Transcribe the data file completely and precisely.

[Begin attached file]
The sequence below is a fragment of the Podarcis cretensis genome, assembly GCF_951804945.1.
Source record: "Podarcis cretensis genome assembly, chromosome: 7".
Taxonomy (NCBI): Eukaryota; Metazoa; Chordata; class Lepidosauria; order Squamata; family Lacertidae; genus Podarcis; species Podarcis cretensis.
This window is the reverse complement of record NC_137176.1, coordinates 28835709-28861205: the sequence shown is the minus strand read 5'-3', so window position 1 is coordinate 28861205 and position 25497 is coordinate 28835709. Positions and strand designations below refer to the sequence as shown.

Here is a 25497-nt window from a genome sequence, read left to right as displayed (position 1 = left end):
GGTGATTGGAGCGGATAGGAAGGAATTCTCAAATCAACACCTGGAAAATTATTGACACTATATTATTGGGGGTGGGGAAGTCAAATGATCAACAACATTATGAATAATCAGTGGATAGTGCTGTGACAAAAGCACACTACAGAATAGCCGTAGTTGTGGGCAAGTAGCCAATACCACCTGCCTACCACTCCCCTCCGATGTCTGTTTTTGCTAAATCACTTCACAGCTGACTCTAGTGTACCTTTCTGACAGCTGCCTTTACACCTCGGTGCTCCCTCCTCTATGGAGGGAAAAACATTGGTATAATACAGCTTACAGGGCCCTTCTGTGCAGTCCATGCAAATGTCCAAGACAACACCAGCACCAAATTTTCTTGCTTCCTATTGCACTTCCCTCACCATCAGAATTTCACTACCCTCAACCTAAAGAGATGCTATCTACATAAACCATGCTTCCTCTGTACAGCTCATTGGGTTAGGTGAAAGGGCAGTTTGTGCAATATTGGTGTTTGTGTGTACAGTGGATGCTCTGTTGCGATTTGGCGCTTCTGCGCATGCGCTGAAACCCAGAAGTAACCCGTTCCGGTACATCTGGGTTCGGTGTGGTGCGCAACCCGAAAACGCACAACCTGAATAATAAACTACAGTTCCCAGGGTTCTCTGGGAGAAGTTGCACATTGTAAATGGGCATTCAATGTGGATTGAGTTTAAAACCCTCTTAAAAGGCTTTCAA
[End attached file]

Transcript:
The sequence below is a fragment of the Podarcis cretensis genome, assembly GCF_951804945.1.
Source record: "Podarcis cretensis genome assembly, chromosome: 7".
Taxonomy (NCBI): Eukaryota; Metazoa; Chordata; class Lepidosauria; order Squamata; family Lacertidae; genus Podarcis; species Podarcis cretensis.
This window is the reverse complement of record NC_137176.1, coordinates 28835709-28861205: the sequence shown is the minus strand read 5'-3', so window position 1 is coordinate 28861205 and position 25497 is coordinate 28835709. Positions and strand designations below refer to the sequence as shown.

Here is a 25497-nt window from a genome sequence, read left to right as displayed (position 1 = left end):
GGTGATTGGAGCGGATAGGAAGGAATTCTCAAATCAACACCTGGAAAATTATTGACACTATATTATTGGGGGTGGGGAAGTCAAATGATCAACAACATTATGAATAATCAGTGGATAGTGCTGTGACAAAAGCACACTACAGAATAGCCGTAGTTGTGGGCAAGTAGCCAATACCACCTGCCTACCACTCCCCTCCGATGTCTGTTTTTGCTAAATCACTTCACAGCTGACTCTAGTGTACCTTTCTGACAGCTGCCTTTACACCTCGGTGCTCCCTCCTCTATGGAGGGAAAAACATTGGTATAATACAGCTTACAGGGCCCTTCTGTGCAGTCCATGCAAATGTCCAAGACAACACCAGCACCAAATTTTCTTGCTTCCTATTGCACTTCCCTCACCATCAGAATTTCACTACCCTCAACCTAAAGAGATGCTATCTACATAAACCATGCTTCCTCTGTACAGCTCATTGGGTTAGGTGAAAGGGCAGTTTGTGCAATATTGGTGTTTGTGTGTACAGTGGATGCTCTGTTGCGATTTGGCGCTTCTGCGCATGCGCTGAAACCCAGAAGTAACCCGTTCCGGTACATCTGGGTTCGGTGTGGTGCGCAACCCGAAAACGCACAACCTGAATAATAAACTACAGTTCCCAGGGTTCTCTGGGAGAAGTTGCACATTGTAAATGGGCATTCAATGTGGATTGAGTTTAAAACCCTCTTAAAAGGCTTTCAA